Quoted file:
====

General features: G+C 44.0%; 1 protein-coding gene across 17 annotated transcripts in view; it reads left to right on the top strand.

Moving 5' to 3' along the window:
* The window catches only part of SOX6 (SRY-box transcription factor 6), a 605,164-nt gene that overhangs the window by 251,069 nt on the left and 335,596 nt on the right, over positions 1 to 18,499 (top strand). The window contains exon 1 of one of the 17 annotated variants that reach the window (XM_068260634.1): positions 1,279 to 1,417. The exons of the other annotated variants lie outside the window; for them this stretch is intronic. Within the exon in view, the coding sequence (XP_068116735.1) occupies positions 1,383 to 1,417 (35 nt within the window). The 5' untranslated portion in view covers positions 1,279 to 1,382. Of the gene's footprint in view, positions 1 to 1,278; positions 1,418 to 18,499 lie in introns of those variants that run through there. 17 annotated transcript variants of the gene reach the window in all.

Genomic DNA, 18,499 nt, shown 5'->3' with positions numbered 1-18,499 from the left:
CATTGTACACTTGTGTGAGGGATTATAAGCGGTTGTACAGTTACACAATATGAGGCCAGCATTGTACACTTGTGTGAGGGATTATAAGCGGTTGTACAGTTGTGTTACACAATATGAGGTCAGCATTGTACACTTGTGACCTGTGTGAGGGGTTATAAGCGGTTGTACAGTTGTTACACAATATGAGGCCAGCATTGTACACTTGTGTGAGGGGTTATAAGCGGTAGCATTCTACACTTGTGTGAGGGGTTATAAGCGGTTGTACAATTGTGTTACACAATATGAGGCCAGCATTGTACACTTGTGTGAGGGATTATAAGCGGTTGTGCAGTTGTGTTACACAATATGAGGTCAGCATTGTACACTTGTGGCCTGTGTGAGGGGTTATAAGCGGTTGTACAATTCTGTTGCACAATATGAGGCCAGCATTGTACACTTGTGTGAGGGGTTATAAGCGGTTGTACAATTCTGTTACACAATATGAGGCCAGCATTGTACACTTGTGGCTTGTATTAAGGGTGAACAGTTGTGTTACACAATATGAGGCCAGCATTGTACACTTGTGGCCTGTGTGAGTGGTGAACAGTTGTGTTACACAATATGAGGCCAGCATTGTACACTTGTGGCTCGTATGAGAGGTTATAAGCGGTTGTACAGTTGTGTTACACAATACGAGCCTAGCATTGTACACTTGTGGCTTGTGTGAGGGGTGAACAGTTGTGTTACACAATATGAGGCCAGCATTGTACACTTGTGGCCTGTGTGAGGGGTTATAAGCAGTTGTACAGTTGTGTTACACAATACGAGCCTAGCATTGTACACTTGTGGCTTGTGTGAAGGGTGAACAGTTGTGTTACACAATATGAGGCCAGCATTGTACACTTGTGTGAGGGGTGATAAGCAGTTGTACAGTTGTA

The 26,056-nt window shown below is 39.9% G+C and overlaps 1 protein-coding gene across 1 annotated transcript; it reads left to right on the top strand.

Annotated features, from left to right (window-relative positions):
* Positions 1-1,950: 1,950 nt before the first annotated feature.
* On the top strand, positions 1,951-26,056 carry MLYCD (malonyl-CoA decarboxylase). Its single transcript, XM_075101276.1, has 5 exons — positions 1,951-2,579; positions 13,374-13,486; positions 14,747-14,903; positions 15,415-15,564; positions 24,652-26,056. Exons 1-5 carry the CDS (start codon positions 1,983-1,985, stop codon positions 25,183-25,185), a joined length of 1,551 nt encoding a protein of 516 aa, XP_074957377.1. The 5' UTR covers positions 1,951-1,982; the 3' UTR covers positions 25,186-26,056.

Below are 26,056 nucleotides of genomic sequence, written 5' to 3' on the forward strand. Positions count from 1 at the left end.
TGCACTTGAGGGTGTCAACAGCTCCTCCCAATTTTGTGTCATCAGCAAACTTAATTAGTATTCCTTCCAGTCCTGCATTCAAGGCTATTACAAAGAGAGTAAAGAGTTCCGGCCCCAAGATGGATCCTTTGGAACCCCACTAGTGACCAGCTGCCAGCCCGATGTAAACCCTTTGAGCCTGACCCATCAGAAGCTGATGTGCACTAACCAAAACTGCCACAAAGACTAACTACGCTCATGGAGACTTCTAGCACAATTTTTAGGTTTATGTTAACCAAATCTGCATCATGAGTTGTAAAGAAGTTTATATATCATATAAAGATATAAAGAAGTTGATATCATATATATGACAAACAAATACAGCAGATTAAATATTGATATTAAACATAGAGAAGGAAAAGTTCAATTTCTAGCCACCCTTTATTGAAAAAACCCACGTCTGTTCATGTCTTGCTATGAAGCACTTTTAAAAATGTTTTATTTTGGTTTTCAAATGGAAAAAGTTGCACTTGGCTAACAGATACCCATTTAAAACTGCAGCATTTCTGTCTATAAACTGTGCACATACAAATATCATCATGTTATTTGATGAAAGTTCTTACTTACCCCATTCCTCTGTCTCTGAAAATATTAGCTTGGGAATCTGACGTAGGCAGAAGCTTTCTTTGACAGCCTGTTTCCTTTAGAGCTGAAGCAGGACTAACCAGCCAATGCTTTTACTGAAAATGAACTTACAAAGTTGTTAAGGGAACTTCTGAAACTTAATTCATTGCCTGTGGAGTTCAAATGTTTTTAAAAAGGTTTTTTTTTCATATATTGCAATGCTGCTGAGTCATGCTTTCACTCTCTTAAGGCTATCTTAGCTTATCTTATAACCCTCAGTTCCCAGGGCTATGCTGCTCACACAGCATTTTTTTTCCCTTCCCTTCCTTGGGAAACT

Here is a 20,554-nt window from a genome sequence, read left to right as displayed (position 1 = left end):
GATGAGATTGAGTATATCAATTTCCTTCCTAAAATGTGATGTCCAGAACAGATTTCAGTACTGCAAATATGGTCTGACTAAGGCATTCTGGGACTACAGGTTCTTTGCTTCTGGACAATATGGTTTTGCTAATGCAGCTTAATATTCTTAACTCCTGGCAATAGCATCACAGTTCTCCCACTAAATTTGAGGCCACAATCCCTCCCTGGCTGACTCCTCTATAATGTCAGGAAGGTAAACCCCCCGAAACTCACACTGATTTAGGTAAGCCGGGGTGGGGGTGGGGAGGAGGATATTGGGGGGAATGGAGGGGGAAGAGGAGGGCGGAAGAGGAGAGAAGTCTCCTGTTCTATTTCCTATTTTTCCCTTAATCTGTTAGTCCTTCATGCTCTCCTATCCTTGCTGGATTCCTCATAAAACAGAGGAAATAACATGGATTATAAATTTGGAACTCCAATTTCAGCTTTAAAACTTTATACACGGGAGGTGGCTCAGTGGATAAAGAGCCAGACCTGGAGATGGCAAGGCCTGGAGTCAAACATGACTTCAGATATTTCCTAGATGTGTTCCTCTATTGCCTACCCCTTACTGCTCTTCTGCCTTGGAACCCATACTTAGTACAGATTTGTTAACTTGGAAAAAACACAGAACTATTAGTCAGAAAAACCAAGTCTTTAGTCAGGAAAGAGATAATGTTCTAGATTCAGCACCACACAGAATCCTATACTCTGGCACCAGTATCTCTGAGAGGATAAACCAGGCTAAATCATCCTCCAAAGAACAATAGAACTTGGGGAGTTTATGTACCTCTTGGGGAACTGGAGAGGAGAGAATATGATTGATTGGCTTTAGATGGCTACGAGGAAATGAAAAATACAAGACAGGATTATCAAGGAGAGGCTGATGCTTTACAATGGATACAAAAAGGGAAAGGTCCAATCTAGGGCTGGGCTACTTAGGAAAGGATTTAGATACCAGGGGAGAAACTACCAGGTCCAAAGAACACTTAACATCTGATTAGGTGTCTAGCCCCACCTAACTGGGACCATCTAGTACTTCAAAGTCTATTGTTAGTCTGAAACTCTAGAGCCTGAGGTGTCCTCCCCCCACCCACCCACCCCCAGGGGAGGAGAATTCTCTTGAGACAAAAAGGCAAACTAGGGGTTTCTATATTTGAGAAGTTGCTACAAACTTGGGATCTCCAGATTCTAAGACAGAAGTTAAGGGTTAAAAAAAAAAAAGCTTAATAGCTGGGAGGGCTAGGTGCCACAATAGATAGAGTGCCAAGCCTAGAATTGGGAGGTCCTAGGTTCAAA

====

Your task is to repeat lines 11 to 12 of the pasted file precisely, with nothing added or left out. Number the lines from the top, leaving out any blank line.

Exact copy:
TGCACTTGAGGGTGTCAACAGCTCCTCCCAATTTTGTGTCATCAGCAAACTTAATTAGTATTCCTTCCAGTCCTGCATTCAAGGCTATTACAAAGAGAGTAAAGAGTTCCGGCCCCAAGATGGATCCTTTGGAACCCCACTAGTGACCAGCTGCCAGCCCGATGTAAACCCTTTGAGCCTGACCCATCAGAAGCTGATGTGCACTAACCAAAACTGCCACAAAGACTAACTACGCTCATGGAGACTTCTAGCACAATTTTTAGGTTTATGTTAACCAAATCTGCATCATGAGTTGTAAAGAAGTTTATATATCATATAAAGATATAAAGAAGTTGATATCATATATATGACAAACAAATACAGCAGATTAAATATTGATATTAAACATAGAGAAGGAAAAGTTCAATTTCTAGCCACCCTTTATTGAAAAAACCCACGTCTGTTCATGTCTTGCTATGAAGCACTTTTAAAAATGTTTTATTTTGGTTTTCAAATGGAAAAAGTTGCACTTGGCTAACAGATACCCATTTAAAACTGCAGCATTTCTGTCTATAAACTGTGCACATACAAATATCATCATGTTATTTGATGAAAGTTCTTACTTACCCCATTCCTCTGTCTCTGAAAATATTAGCTTGGGAATCTGACGTAGGCAGAAGCTTTCTTTGACAGCCTGTTTCCTTTAGAGCTGAAGCAGGACTAACCAGCCAATGCTTTTACTGAAAATGAACTTACAAAGTTGTTAAGGGAACTTCTGAAACTTAATTCATTGCCTGTGGAGTTCAAATGTTTTTAAAAAGGTTTTTTTTTCATATATTGCAATGCTGCTGAGTCATGCTTTCACTCTCTTAAGGCTATCTTAGCTTATCTTATAACCCTCAGTTCCCAGGGCTATGCTGCTCACACAGCATTTTTTTTCCCTTCCCTTCCTTGGGAAACT

Here is a 20,554-nt window from a genome sequence, read left to right as displayed (position 1 = left end):